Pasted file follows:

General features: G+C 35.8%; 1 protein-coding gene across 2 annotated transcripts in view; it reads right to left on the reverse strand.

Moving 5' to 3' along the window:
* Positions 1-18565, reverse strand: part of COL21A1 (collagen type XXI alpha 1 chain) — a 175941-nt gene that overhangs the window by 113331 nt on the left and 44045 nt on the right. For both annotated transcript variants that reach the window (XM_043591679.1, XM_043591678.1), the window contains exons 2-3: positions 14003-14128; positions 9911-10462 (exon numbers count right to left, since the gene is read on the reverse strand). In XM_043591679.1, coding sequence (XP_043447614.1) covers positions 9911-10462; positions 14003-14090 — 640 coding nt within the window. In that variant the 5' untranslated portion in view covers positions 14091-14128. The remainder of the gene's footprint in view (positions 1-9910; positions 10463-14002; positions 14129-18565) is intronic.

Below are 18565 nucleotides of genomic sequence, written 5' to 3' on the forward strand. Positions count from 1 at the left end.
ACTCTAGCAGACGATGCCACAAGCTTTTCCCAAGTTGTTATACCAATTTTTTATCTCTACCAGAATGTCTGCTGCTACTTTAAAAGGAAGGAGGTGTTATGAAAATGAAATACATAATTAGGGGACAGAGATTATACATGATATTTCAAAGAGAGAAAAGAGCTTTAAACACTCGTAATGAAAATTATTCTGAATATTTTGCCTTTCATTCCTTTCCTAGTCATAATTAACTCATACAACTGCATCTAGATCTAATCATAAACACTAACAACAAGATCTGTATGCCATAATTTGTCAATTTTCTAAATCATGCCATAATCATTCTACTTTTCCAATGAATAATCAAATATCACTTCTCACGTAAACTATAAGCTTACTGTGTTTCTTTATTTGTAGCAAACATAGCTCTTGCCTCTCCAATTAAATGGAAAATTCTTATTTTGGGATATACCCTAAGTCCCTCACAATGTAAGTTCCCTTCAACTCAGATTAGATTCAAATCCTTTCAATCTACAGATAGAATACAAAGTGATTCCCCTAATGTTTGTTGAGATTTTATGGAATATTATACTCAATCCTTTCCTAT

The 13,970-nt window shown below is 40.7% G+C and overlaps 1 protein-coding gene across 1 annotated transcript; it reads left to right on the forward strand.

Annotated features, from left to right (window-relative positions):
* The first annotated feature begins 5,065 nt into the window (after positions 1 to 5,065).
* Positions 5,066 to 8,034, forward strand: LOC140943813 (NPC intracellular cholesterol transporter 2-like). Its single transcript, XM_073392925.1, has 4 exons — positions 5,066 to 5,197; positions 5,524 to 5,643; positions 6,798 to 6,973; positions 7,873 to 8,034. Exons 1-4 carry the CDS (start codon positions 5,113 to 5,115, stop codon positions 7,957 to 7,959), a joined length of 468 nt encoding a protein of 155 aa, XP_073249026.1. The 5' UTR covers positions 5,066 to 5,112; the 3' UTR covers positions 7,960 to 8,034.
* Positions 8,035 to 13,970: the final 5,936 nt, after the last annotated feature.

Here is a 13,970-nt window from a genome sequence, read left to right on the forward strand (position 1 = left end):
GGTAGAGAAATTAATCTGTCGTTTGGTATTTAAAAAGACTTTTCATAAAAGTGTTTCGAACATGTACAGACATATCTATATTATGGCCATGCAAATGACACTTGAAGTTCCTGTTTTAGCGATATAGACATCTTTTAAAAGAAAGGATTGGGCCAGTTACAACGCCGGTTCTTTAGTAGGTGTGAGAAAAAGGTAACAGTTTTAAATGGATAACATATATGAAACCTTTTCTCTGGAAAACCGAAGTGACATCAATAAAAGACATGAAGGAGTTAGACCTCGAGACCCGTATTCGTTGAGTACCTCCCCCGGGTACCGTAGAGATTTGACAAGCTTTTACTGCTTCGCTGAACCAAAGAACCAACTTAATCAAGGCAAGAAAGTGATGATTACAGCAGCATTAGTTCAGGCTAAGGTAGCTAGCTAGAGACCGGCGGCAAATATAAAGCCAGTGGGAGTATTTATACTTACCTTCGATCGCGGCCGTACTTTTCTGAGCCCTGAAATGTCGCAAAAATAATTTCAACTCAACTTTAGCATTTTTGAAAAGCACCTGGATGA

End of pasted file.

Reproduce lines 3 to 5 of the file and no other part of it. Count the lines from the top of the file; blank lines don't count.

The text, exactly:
* Positions 1-18565, reverse strand: part of COL21A1 (collagen type XXI alpha 1 chain) — a 175941-nt gene that overhangs the window by 113331 nt on the left and 44045 nt on the right. For both annotated transcript variants that reach the window (XM_043591679.1, XM_043591678.1), the window contains exons 2-3: positions 14003-14128; positions 9911-10462 (exon numbers count right to left, since the gene is read on the reverse strand). In XM_043591679.1, coding sequence (XP_043447614.1) covers positions 9911-10462; positions 14003-14090 — 640 coding nt within the window. In that variant the 5' untranslated portion in view covers positions 14091-14128. The remainder of the gene's footprint in view (positions 1-9910; positions 10463-14002; positions 14129-18565) is intronic.

Below are 18565 nucleotides of genomic sequence, written 5' to 3' on the forward strand. Positions count from 1 at the left end.
ACTCTAGCAGACGATGCCACAAGCTTTTCCCAAGTTGTTATACCAATTTTTTATCTCTACCAGAATGTCTGCTGCTACTTTAAAAGGAAGGAGGTGTTATGAAAATGAAATACATAATTAGGGGACAGAGATTATACATGATATTTCAAAGAGAGAAAAGAGCTTTAAACACTCGTAATGAAAATTATTCTGAATATTTTGCCTTTCATTCCTTTCCTAGTCATAATTAACTCATACAACTGCATCTAGATCTAATCATAAACACTAACAACAAGATCTGTATGCCATAATTTGTCAATTTTCTAAATCATGCCATAATCATTCTACTTTTCCAATGAATAATCAAATATCACTTCTCACGTAAACTATAAGCTTACTGTGTTTCTTTATTTGTAGCAAACATAGCTCTTGCCTCTCCAATTAAATGGAAAATTCTTATTTTGGGATATACCCTAAGTCCCTCACAATGTAAGTTCCCTTCAACTCAGATTAGATTCAAATCCTTTCAATCTACAGATAGAATACAAAGTGATTCCCCTAATGTTTGTTGAGATTTTATGGAATATTATACTCAATCCTTTCCTAT